Last month, Ad Nauseam discussed the FTC’s changes to the Children’s Online Privacy Protection Act (COPPA). The purpose of COPPA, which was implemented in 2000, is to protect the online use of personal information of children under the age of 13. In particular, the rule assigns strict responsibilities to “operators” including that they obtain verifiable parental consent before collecting, using or disclosing personal information from children, and that any information they do collect be kept secure. Today we will take a closer look at the FTC’s revised definition of an “operator” under the COPPA rule, and focus on the effect to third party services.
Importantly, under the revised definitions, advertising networks and plug-ins now fall under the umbrella of COPPA. The COPPA revisions have expanded the definitions of an “operator” and a “website or online service directed to children” to take today’s Internet-landscape into consideration. The definitions now include a child-directed site or service that integrates outside services that collects or maintains personal information from its visitors. This rule governs entities that have an agent or service provider collect or maintain personal information from its visitors, or an entity that benefits from allowing third parties to collect personal information from the viewers. Put simply: if you own the child-oriented website, then the use of that website by third parties is your responsibility.
But what about the third party service that is placed onto a child-oriented website? The expanded definition states that a third-party service that collects personal information directly from users of a child-directed site or service will be liable for complying with COPPA only when the third party has actual knowledge that the site is child-directed. The FTC explains that a third party service may obtain actual knowledge when: (1) a child-directed content provider expressly communicates the child-directed nature of its content, or (2) a representative of the online service recognizes the child-directed nature of its content.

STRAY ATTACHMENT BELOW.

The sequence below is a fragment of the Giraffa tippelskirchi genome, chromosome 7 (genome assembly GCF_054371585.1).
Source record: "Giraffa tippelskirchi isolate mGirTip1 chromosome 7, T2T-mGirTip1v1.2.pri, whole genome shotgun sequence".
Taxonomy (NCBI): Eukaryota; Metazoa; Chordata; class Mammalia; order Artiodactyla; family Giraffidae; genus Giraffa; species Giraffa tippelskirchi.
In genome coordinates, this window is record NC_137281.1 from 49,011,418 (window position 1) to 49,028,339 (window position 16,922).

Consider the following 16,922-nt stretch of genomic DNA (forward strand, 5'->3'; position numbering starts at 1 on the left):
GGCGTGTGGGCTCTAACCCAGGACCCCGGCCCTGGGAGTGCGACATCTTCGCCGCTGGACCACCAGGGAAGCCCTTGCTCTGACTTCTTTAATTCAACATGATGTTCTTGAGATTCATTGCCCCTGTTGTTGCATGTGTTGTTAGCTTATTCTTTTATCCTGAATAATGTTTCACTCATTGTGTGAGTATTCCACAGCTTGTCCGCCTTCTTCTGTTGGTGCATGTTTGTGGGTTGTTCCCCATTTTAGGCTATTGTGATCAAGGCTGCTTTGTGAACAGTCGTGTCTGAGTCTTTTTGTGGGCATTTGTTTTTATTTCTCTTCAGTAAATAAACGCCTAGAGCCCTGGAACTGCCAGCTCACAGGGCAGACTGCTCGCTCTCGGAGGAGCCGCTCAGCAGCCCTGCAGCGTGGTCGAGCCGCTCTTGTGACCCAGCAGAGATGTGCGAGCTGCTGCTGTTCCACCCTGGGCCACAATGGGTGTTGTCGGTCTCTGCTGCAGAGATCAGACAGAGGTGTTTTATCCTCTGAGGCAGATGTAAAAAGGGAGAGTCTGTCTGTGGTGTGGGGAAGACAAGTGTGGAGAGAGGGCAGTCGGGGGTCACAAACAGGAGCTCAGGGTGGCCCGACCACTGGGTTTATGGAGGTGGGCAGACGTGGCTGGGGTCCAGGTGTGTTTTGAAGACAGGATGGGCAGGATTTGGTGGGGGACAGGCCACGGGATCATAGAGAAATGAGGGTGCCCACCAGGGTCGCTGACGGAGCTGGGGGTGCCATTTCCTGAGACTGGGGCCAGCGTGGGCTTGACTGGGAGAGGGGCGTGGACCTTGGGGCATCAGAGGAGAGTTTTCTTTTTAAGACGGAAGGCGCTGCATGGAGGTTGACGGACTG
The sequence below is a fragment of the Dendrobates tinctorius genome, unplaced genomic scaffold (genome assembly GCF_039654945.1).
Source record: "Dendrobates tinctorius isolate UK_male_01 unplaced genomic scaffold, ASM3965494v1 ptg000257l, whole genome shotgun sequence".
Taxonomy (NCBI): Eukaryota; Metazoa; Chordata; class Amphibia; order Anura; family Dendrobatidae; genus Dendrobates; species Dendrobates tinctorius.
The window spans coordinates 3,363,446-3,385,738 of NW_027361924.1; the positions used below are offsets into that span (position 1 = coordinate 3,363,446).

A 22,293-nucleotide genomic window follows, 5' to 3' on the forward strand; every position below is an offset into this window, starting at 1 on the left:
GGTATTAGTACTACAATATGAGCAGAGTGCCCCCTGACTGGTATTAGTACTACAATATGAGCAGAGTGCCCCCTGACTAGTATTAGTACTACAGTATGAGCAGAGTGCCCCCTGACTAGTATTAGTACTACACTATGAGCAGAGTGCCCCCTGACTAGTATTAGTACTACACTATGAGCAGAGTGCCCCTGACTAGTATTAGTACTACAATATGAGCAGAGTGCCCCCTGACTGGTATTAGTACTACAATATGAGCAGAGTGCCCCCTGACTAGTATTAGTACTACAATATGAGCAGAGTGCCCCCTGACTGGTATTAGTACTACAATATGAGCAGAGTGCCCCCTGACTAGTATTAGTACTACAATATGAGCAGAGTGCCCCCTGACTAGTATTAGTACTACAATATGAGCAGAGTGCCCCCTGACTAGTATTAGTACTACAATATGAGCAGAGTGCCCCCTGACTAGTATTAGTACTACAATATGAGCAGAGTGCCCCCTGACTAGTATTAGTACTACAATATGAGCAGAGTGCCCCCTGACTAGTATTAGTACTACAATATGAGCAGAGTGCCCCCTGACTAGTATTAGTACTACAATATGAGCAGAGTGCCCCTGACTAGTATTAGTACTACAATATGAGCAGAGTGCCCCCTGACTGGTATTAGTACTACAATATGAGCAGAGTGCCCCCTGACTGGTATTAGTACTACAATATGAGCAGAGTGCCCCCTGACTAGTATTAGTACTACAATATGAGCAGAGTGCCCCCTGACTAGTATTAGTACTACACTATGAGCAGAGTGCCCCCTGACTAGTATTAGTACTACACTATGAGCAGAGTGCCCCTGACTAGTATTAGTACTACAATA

URL’s present an interesting issue to “actual knowledge.” An easy assumption is that a URL will indicate whether the website you are placing the ad on is child-oriented. However, the Internet is a multi-layered and complicated network, and each layer collects different information. As a result, a third-party may not be able to discern whether or not a website is a “child-directed site” simply by viewing the URL. As a result, a URL may not be a proper indicator that a website has child-directed content, and could leave a third-party at risk for liability under COPPA.
The FTC’s Chief Technologist, Steve Bellovin, recently published a blog post which provides some suggestions as to how to resolve this issue of actual knowledge. The first suggestion was explicit signaling from the child-oriented website to the third-party advertisement. This type of signaling has already been used by advertising networks when they include how to request advertisements. In this type of signaling, a news article might contain a long link, and when you click on a word, it indicates how to place the advertisement in your article. Furthermore, the advertising network is being passed along information about the website it is placed on.
Bellovin explains that this technique can be tailored to include a “COPPA-covered site” flag, to give third parties actual notice that the website is child-oriented. This flag could be placed into the URL, so that the browser will understand and pass the information on to the third party. Also, it would be possible to configure the system so that embedded content that embeds content from another source, will have to pass along information about the COPPA flag.
At this time a standard “signaling” system has not been put into place to resolve the issue of actual notice, but Bellovin suggests that it could be with accomplished with the joint effort of the industry. Until this is implemented, it is important for advertising networks and plug-ins to be cognizant of the fact that if their services are placed on a child-directed site and they have notice of this fact, they could be held liable for COPPA violations under the revised rule.